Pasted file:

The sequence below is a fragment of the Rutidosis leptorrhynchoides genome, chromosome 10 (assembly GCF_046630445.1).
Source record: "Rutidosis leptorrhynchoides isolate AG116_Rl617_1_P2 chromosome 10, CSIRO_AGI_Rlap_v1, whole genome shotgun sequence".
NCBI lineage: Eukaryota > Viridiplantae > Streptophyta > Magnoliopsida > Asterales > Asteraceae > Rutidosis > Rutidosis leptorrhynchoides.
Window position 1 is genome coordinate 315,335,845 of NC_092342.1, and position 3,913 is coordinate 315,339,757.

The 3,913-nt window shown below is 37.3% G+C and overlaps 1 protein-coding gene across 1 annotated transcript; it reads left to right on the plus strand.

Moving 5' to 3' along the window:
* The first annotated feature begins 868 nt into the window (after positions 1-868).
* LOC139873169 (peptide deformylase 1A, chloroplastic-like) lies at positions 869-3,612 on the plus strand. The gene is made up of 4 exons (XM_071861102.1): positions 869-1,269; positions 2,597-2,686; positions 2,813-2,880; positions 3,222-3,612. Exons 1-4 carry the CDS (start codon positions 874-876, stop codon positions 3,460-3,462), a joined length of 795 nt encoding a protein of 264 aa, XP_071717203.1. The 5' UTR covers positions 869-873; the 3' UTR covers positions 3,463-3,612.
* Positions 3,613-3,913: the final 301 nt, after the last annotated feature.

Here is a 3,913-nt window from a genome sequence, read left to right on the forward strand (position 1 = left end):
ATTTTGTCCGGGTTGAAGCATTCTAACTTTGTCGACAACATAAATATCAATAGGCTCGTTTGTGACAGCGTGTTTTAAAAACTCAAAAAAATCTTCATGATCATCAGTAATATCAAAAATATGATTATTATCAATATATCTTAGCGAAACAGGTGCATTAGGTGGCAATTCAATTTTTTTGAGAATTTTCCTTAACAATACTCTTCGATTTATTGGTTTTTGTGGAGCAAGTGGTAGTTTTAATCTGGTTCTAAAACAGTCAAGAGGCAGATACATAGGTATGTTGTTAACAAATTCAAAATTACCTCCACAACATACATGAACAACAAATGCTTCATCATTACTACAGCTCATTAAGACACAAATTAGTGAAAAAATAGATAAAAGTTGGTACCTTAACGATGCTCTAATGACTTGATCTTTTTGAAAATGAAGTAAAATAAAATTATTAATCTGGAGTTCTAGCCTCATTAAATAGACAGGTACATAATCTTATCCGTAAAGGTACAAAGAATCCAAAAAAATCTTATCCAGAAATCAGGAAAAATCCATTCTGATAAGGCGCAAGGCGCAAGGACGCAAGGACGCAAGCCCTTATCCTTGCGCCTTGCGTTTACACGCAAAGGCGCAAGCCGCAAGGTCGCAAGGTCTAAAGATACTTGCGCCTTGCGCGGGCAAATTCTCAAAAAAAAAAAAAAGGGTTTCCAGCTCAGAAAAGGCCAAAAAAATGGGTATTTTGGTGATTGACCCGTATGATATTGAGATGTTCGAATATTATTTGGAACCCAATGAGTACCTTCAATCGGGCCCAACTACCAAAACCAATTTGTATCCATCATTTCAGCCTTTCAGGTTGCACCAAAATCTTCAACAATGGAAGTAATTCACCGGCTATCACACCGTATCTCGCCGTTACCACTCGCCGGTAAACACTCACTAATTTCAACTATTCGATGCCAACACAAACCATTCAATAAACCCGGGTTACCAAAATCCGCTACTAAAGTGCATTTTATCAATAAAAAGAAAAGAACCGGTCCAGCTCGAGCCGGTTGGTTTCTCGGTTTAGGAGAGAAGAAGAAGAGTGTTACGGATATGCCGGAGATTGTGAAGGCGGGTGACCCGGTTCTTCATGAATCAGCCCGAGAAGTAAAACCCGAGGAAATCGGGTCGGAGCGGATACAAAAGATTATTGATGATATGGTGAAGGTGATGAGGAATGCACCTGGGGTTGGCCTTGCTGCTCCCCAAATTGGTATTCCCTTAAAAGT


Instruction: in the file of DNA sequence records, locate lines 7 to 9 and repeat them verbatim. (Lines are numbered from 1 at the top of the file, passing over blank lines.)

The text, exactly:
* The first annotated feature begins 868 nt into the window (after positions 1-868).
* LOC139873169 (peptide deformylase 1A, chloroplastic-like) lies at positions 869-3,612 on the plus strand. The gene is made up of 4 exons (XM_071861102.1): positions 869-1,269; positions 2,597-2,686; positions 2,813-2,880; positions 3,222-3,612. Exons 1-4 carry the CDS (start codon positions 874-876, stop codon positions 3,460-3,462), a joined length of 795 nt encoding a protein of 264 aa, XP_071717203.1. The 5' UTR covers positions 869-873; the 3' UTR covers positions 3,463-3,612.
* Positions 3,613-3,913: the final 301 nt, after the last annotated feature.